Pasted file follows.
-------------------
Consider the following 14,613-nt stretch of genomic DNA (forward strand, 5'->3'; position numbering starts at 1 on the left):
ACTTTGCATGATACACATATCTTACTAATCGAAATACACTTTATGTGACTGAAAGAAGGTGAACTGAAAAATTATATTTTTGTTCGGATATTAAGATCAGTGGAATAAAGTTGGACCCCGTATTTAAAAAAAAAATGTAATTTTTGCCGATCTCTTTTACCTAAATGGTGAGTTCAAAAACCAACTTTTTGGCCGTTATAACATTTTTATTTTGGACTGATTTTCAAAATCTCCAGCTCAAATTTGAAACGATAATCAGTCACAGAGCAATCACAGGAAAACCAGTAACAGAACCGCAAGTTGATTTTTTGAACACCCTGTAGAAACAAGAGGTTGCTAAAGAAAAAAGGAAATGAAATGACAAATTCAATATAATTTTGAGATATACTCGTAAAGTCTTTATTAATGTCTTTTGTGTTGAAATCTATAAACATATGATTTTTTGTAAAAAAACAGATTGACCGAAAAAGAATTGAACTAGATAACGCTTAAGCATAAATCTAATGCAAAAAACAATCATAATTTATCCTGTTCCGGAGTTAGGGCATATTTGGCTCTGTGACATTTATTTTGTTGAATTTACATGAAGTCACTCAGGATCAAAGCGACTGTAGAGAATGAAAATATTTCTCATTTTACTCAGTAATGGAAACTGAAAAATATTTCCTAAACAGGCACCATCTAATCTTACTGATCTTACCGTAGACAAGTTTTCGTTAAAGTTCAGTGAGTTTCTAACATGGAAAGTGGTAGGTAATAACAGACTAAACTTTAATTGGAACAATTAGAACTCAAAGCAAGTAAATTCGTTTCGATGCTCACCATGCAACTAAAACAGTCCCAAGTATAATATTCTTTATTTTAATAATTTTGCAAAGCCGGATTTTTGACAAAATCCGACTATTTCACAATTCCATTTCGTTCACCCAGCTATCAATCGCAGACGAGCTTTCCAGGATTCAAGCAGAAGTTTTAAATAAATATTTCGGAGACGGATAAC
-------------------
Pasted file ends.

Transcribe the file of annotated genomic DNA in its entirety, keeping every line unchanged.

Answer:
Consider the following 14,613-nt stretch of genomic DNA (forward strand, 5'->3'; position numbering starts at 1 on the left):
ACTTTGCATGATACACATATCTTACTAATCGAAATACACTTTATGTGACTGAAAGAAGGTGAACTGAAAAATTATATTTTTGTTCGGATATTAAGATCAGTGGAATAAAGTTGGACCCCGTATTTAAAAAAAAAATGTAATTTTTGCCGATCTCTTTTACCTAAATGGTGAGTTCAAAAACCAACTTTTTGGCCGTTATAACATTTTTATTTTGGACTGATTTTCAAAATCTCCAGCTCAAATTTGAAACGATAATCAGTCACAGAGCAATCACAGGAAAACCAGTAACAGAACCGCAAGTTGATTTTTTGAACACCCTGTAGAAACAAGAGGTTGCTAAAGAAAAAAGGAAATGAAATGACAAATTCAATATAATTTTGAGATATACTCGTAAAGTCTTTATTAATGTCTTTTGTGTTGAAATCTATAAACATATGATTTTTTGTAAAAAAACAGATTGACCGAAAAAGAATTGAACTAGATAACGCTTAAGCATAAATCTAATGCAAAAAACAATCATAATTTATCCTGTTCCGGAGTTAGGGCATATTTGGCTCTGTGACATTTATTTTGTTGAATTTACATGAAGTCACTCAGGATCAAAGCGACTGTAGAGAATGAAAATATTTCTCATTTTACTCAGTAATGGAAACTGAAAAATATTTCCTAAACAGGCACCATCTAATCTTACTGATCTTACCGTAGACAAGTTTTCGTTAAAGTTCAGTGAGTTTCTAACATGGAAAGTGGTAGGTAATAACAGACTAAACTTTAATTGGAACAATTAGAACTCAAAGCAAGTAAATTCGTTTCGATGCTCACCATGCAACTAAAACAGTCCCAAGTATAATATTCTTTATTTTAATAATTTTGCAAAGCCGGATTTTTGACAAAATCCGACTATTTCACAATTCCATTTCGTTCACCCAGCTATCAATCGCAGACGAGCTTTCCAGGATTCAAGCAGAAGTTTTAAATAAATATTTCGGAGACGGATAAC